Despite being a relatively small country, there are many dialects spoken across Japan. There are dialects that are so different that they seem like they are speaking another language, to ones that are relatively similar to standard Japanese. We have Hyojun go, which is the standard Japanese that everyone can understand, and is generally spoken in Tokyo. The dialect in Osaka is called Osaka-ben and it has its own share of unique intonations, unique words, and phrases. Osaka-ben is a variation of Kansai-ben, which is the Kansai dialect spoken inside the Kansai region. While they are similar, be careful of certain phrases and words that won’t mean the same in other Kansai region cities.

If you listen to the people of Osaka, you will find that intonations they use are a quite different from standard Japanese. Compared to the standard, Osaka-ben has more relaxed sounds and words that could seem aggressive at first, but are actually said in a playful way. So don’t be frightened by its language. Japanese people acknowledge the people of Osaka and Osaka-ben's friendly, playful, and comedic nature.

Another important thing to know is that Osaka-ben is actually quite well known and used. Certain phrases are now commonly used everywhere. The spread of the Osaka-ben dialect is due to the famous comedians who are from Osaka. They have popularized many common Osaka-ben dialect phrases. You might have heard some before!

But without further ado, here are 10 useful Osaka-ben dialect words and phrases that you should know and you can use when you are mingling with locals in Osaka!

Image of Dotonbori (Osaka-ben dialect)

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Meccha, is an Osaka-ben dialect word that means “very”. It has the same meaning as the word “totemo” but compared to “totemo”, “meccha” is very casual and is used to emphasize. Therefore, avoid using it in a very formal setting.

As it is used to emphasize, it’s a word that is very often used in conversation. A common phrase you might hear people say is “meccha kawaii”, meaning “very cute” or “meccha kakkoii”, meaning “very cool!” You can literally add it to any adjective.

You’ll find that the younger generation use this a lot, regardless of the region they are from. Open up Instagram and you’ll see a photo with #meccha oisii (very delicious). That is how common this word is used! This is one of those Osaka-ben dialects that have become widespread. You may be surprised to hear it all over Japan!

Osaka izakaya (Osaka-ben dialect)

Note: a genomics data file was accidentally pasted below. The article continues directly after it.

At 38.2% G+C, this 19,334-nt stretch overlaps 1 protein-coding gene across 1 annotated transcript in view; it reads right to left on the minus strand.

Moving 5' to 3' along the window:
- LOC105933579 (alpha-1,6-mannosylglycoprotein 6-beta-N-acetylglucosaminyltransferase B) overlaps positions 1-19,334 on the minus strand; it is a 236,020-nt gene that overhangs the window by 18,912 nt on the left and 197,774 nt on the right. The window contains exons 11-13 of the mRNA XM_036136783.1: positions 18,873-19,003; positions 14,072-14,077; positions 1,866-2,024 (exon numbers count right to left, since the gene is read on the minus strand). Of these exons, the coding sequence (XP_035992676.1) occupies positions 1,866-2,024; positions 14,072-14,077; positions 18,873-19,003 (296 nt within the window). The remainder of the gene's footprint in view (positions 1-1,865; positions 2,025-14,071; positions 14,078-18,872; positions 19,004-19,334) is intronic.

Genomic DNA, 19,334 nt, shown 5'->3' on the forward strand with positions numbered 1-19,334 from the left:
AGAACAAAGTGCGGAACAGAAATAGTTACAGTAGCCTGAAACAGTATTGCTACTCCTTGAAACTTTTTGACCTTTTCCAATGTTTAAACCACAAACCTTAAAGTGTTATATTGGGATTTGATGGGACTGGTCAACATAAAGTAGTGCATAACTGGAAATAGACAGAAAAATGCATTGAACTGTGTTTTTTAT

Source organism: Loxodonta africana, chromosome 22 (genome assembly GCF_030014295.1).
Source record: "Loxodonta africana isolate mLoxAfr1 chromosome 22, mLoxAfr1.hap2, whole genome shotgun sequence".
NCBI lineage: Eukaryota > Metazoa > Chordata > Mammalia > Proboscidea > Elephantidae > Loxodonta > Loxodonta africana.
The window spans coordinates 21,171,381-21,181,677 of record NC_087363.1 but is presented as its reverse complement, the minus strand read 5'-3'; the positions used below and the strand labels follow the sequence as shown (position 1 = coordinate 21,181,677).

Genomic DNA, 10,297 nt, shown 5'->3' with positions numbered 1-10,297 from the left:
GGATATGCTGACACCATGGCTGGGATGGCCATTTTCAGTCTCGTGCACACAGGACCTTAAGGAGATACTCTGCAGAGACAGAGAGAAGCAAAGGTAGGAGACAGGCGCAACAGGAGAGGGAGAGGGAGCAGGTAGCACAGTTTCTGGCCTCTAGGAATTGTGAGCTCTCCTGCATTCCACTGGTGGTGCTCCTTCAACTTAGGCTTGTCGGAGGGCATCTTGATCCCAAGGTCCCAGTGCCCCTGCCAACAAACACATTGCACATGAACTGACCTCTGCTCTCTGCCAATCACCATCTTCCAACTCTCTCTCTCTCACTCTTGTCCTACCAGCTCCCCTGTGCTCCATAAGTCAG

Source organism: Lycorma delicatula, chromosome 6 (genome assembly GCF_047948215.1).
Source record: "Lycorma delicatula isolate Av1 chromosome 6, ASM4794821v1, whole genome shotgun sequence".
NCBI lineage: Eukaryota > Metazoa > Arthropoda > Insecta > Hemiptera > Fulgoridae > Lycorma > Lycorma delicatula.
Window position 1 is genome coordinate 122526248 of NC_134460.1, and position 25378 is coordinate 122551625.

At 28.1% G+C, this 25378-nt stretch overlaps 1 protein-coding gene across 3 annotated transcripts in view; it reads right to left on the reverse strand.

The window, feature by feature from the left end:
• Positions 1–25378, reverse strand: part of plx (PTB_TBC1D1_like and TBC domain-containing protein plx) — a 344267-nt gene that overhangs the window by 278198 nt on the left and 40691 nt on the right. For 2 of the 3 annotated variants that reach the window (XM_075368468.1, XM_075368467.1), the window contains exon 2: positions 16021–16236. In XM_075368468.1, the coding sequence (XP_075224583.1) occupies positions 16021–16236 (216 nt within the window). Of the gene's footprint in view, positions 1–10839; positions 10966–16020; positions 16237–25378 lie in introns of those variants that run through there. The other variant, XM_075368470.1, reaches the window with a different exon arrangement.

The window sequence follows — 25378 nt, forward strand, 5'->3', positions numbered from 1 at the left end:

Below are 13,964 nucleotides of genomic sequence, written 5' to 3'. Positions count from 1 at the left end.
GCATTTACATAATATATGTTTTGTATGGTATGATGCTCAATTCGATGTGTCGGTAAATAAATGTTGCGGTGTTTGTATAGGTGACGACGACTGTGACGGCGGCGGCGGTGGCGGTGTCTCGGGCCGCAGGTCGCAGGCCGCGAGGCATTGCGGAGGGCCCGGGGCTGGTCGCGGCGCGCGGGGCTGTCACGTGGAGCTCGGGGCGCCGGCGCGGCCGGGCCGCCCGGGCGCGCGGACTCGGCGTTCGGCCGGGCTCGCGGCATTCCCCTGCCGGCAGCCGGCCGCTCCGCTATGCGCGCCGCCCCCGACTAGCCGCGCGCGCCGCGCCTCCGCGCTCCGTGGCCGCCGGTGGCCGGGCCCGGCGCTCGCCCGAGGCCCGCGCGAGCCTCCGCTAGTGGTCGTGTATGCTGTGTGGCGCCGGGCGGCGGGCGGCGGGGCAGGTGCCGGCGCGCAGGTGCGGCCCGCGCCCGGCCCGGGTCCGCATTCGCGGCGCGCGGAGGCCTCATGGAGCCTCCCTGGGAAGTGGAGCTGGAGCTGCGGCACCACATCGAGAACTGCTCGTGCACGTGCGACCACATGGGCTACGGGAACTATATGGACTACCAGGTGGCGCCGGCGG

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Honma ni” is an iconic phrase that the people of Osaka use. It means  “really?” and can be used with an inquisitive tone or used as a response to something unbelievable. For example, if someone tells you something that you have a hard time believing, respond with.. “honma ni?” It can also be used if something exciting happens and you’re in disbelief.. “honma ni?!”

It’s essentially the Osaka version of “hontouni”, or “hontou” in standard Japanese. Like this, you can also use “honmani” without the particle “に”.  So just say “honma?”

If you hear someone using the phrase honmani, you can be sure they’re from the Kansai region.

Osaka department store (Osaka-ben dialect)

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Ookini” is the English equivalent of “thanks!” It’s an informal way of saying thanks. You’ll find that many food stalls and older people still use this phrase, while the younger generation tends to not use it as much.

It can be used on its own “ookini!”, to just simply say thanks. However, we can also use along with a combination of words. For example, “ookini gochisosan”. In this case it would be a casual way of saying “thanks for the meal!” Another possible phrase you might hear is “ookini kangaetokimasu”. The literal translation will be “thanks, I’ll think about it.” But be careful, this phrase implies a “no thank you”. Despite saying they will think about it if someone says this more often then not they are brushing you off.


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This is a widely known Osaka dialect phrase. “Nandeyanen” roughly means “you’ve got to be kidding me!”, a joking “why?!” or even “what the hell”. It has a light and joking tone to it and we often use in a playful situation.

It’s a common phrase we hear in the Japanese comedy scene. The boke “ボケ” (fires the jokes) and tsukkomi “ツッコミ” attempts to catch all the jokes. When catching the jokes, “nandeyanen” is one of the classic phrases used.

Just because many comedians use it doesn’t mean that you can’t use it as well! This Osaka-ben phrase goes well with the playful image the people of Osaka have, so you will hear people use this phrase in everyday life. If your friend does something weird, maybe be the one to say “nandeyanen!” and turn it into a joke and have a good laugh.

naosu (Osaka-ben dialect)

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Naosu” is a very useful phrase that you might already know. In standard Japanese it means to “correct” or to “repair”. But it’s useful to know that in the Osaka-ben dialect, this word holds a different meaning: to “put away”. This word often confuses standard Japanese speakers as well. For example it can be used to tell someone to put away their books, “hon wo naoshite”, but may confuse a standard speaker as they think that they are being asked to “fix” a book (Whatever that means...).

Now you know if someone says “Teburu wo naoshite”, they don’t want you to fix the table but they want you to put away the table! Confusion avoided.

Akan (Osaka-ben dialect)

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This Osaka-ben phrase “akan” usually translates to “no good”, it’s a phrase that can be used in a similar way as yabai (to emphasize a feeling) or as a “no”. This is a very useful phrase to know as it can be used in many different situations.

For example, it can be used in a situation if someone asks you to do something, you can use “akan” as a way to refuse that request.  You might also hear someone shout “tabena akan!” In this case it would mean you “must” eat! In contrast, maybe you’re trying to stop yourself from eating more, in that case it’ll be “tabetara akan!”